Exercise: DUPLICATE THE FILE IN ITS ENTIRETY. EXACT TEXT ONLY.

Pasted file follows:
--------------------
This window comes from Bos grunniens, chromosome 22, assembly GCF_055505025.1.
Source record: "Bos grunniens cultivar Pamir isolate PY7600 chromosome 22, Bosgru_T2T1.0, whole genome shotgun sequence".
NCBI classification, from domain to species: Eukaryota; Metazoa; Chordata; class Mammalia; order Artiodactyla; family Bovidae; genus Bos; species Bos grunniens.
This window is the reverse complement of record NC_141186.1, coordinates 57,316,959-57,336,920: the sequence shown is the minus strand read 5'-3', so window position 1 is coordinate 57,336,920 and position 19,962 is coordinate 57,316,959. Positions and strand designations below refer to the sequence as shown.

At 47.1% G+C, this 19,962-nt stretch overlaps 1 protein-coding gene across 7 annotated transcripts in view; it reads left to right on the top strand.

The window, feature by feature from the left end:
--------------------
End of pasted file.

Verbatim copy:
This window comes from Bos grunniens, chromosome 22, assembly GCF_055505025.1.
Source record: "Bos grunniens cultivar Pamir isolate PY7600 chromosome 22, Bosgru_T2T1.0, whole genome shotgun sequence".
NCBI classification, from domain to species: Eukaryota; Metazoa; Chordata; class Mammalia; order Artiodactyla; family Bovidae; genus Bos; species Bos grunniens.
This window is the reverse complement of record NC_141186.1, coordinates 57,316,959-57,336,920: the sequence shown is the minus strand read 5'-3', so window position 1 is coordinate 57,336,920 and position 19,962 is coordinate 57,316,959. Positions and strand designations below refer to the sequence as shown.

At 47.1% G+C, this 19,962-nt stretch overlaps 1 protein-coding gene across 7 annotated transcripts in view; it reads left to right on the top strand.

The window, feature by feature from the left end: